The movie is based on the book The Zookeeper’s Wife by Diane Ackerman. Today you can tour their villa at the Warsaw Zoo. There is an excellent ten-minute recorded interview with Teresa Żabinski on YouTube produced by the Polish Embassy UK. It was filmed in their villa. For more information on the Warsaw Zoo, click here.
Hidden in Silence.
Hidden in Silence is based on the true story, of a Catholic teenager who hid thirteen Jews from the Nazis in 1940s Poland. Stefania Podgórska, (1921-2018) a Catholic Pole born in 1921*, was seventeen at the time; her sister Helena was seven years old. Her family lived in a village near Przemyśl, the second-oldest city in southern Poland after Krakow. It is located in southeastern Poland, near the Russian border. At the outbreak of the war, Stefania’s mother and brother were taken to Germany as forced labor, leaving the two young sisters to fend for themselves.
Stefania Podgorska, at the age of 14, worked in a grocery store in Przemyśl owned by the Diamants, a Jewish family. Stefania grew very close to the Diamants. In July 1942, the Germans created a ghetto in Przemyśl. She remained in touch with them. In the summer of 1943, shortly before the liquidation of the Przemyśl ghetto, two Diamant brothers, Maksymilian and Henryk, managed to escape and get to Stefania’s place. They brought more people with them.
Everyone they hid survived the war. In 1989, the United States Holocaust Memorial Museum recorded an oral history interview with Stefania. The movie is available free with Amazon Prime Video. (I first wrote of Podgórska in this 2014 blog post.)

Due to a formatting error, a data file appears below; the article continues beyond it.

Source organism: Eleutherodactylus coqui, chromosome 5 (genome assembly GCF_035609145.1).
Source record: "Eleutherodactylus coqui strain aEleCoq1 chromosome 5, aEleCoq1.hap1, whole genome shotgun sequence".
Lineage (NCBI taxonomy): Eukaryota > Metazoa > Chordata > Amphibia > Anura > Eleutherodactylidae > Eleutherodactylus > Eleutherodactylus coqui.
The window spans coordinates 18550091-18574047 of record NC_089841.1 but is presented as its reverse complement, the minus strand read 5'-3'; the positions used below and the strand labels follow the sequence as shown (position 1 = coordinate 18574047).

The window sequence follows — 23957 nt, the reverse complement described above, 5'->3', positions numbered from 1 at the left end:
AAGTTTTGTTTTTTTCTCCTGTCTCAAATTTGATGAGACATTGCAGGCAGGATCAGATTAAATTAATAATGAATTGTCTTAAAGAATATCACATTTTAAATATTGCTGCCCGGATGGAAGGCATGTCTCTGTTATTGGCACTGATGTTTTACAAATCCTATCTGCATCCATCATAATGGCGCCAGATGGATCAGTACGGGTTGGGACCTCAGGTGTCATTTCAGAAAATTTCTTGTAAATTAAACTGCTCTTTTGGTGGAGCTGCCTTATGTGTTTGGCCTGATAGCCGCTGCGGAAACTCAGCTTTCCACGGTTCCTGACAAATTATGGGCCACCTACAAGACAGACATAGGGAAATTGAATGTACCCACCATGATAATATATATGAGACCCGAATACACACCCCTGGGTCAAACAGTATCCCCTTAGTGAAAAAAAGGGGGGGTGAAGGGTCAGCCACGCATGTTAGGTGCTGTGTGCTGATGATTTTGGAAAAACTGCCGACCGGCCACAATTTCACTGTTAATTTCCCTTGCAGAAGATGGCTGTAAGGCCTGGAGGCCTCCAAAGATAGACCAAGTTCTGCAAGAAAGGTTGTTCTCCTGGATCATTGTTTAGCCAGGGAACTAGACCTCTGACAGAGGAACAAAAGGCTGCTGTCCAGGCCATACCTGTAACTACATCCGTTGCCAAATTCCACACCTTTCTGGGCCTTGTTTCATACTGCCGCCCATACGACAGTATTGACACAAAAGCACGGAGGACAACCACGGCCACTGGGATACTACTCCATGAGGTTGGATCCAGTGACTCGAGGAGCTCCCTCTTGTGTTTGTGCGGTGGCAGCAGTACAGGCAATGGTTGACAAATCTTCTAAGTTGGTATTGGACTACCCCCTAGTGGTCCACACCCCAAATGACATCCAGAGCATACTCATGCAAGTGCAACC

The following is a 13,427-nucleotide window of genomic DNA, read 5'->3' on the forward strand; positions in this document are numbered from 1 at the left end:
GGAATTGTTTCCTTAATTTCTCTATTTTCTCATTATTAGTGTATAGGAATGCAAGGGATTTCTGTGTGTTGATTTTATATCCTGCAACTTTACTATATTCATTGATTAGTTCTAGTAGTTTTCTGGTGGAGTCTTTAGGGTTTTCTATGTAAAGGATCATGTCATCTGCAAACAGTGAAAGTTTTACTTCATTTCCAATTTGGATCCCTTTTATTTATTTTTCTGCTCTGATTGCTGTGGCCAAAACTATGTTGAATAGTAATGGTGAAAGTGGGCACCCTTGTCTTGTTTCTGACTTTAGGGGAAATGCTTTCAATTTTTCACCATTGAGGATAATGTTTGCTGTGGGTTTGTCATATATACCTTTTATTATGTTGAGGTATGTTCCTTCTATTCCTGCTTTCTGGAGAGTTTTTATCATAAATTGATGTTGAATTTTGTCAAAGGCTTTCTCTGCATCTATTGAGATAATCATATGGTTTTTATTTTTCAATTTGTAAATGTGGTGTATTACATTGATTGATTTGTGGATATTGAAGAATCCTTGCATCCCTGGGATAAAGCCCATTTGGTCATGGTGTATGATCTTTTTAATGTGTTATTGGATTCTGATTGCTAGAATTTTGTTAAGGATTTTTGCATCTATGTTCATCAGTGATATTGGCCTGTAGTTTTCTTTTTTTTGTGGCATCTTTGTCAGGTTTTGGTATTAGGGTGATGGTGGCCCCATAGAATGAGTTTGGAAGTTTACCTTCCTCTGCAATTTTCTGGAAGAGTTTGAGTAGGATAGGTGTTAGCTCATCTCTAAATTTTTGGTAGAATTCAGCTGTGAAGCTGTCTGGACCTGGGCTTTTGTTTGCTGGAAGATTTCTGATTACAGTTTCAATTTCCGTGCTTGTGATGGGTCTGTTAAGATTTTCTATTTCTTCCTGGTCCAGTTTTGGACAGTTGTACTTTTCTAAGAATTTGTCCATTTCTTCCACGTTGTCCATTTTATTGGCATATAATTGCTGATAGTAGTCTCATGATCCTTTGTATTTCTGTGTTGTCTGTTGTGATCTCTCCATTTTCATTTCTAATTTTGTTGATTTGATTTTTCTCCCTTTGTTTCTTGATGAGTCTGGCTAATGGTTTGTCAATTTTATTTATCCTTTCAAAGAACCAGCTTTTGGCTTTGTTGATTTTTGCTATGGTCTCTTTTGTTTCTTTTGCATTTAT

(*various reputable sites list her date of birth as 1921, 1923, and 1925.)
Tadeusz “Teddy” Pietrzykowski (1917-1991) was a Warsaw bantamweight champion boxer before war broke out. He arrived in Auschwitz in June 1940 on the first transport of Polish prisoners, as prisoner #77. He survived, in part, because the Germans discovered his skills at boxing. On Sunday afternoons, boxing matches entertained the German personnel, as they placed bets on the competitors, primarily prisoners and German staff. The Germans liked their entertainment on Sunday afternoons, whether it was a concert by the prison orchestra or a competitive boxing match. The boxing ring was the only place prisoners were allowed, or cheered on, to punch their German opponents.
Ironically, I knew about Pietrzykowski twenty years ago when I began interviewing Henry Zguda. Henry knew “Teddy” as a friend, and filled me in on several stories. The story of Pietrzykowski is included in my book Henry, on pages 151-156.
The movie is well-done and I thoroughly recommend it. It also conveys the historical reality that Polish political prisoners were the first to arrive in Auschwitz, and the first to die there. I prefer the UK version which is in Polish and German with English subtitles. The English version available on Netflix is still excellent. Click here for the UK trailer.
No single list can include all Holocaust movies.
Films such as Schindler’s List, The Pianist, and The Diary of Anne Frank enjoy wide name recognition. (Well, can everyone spell the name of the Polish pianist? It’s Władysław Szpilman.) There are dozens of quality films related to the Holocaust, and more come out all the time.
The latest is a new German-language movie, The Zone of Interest. It was nominated for Best Picture of the Year in 2024 and has earned multiple awards and accolades. It is a chilling version of the Holocaust as seen through the eyes of the commandant of Auschwitz, and his equally anti-Semitic wife. The Smithsonian Magazine published an excellent article and explanation of the film on January 4, 2024. Read it here. The article includes the movie trailer.
I chose the first five as well-done, historically accurate, and focused on courageous people worthy of wide recognition.